A Russian Soyuz rocket with three astronauts on board blasted off from Kazakhstan on Wednesday for the International Space Station, where they are set to raise the labs crew to six for the first time.

Belgian Frank de Winne, Canadian Robert Thirsk and Russian Roman Romanenko lifted off from Russia's Baikonur cosmodrome in Kazakhstan at 11:34 BST for a two-day journey to the orbiting station.

This will be the first time the ISS will have six permanent members on board. After a crew rotation due in October, Winne will take over as commander for Expedition 21 to the space station.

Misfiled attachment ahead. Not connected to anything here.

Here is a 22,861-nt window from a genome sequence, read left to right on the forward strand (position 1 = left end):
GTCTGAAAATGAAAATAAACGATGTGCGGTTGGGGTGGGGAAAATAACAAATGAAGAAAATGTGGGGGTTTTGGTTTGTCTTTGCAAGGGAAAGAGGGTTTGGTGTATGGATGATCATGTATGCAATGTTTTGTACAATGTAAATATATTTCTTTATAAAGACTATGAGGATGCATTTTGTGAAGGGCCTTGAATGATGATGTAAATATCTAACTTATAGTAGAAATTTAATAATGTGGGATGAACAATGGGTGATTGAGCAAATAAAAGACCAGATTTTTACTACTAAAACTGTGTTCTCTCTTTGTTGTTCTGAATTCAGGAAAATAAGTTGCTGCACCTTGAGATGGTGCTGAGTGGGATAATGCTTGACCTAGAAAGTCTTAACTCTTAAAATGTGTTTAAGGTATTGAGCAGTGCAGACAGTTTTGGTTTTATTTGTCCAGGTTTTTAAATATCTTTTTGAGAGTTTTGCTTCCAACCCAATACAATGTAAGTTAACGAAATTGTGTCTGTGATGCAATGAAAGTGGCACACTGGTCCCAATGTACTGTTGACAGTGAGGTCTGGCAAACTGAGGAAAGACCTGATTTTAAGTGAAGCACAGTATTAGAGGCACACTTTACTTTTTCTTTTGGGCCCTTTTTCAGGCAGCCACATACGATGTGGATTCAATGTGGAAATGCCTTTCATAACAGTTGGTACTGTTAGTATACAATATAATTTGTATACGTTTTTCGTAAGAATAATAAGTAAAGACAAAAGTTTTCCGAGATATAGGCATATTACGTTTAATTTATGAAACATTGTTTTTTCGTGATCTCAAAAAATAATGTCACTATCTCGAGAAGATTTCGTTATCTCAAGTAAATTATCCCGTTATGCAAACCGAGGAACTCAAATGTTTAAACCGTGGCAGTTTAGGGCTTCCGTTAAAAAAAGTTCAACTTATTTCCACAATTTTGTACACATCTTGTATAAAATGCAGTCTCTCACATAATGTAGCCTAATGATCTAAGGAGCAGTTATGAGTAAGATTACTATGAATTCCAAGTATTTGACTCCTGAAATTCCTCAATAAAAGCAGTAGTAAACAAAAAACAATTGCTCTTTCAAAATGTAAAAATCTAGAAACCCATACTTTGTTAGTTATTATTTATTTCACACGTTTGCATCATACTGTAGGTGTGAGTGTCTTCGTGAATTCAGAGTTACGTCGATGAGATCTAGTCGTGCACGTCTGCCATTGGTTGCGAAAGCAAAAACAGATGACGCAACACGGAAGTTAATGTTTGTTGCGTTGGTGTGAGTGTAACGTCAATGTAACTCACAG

The new crew members will join Russian cosmonaut Gennady Padalka, Nasa astronaut Michael Barratt and Japanese astronaut Koichi Wakata.

NASA says in the future, the space station could hold up to as many as 13 people, as the crew hosts short-term visitors.

The Soyuz TMA-15 is set to dock with the space station at 13:36 BST this Friday.

This trip aims to prove the station can support six people for a long duration, said Thirsk.

What we'll do over the next months will be to prepare for future space exploration, De Winne told the Associated Press.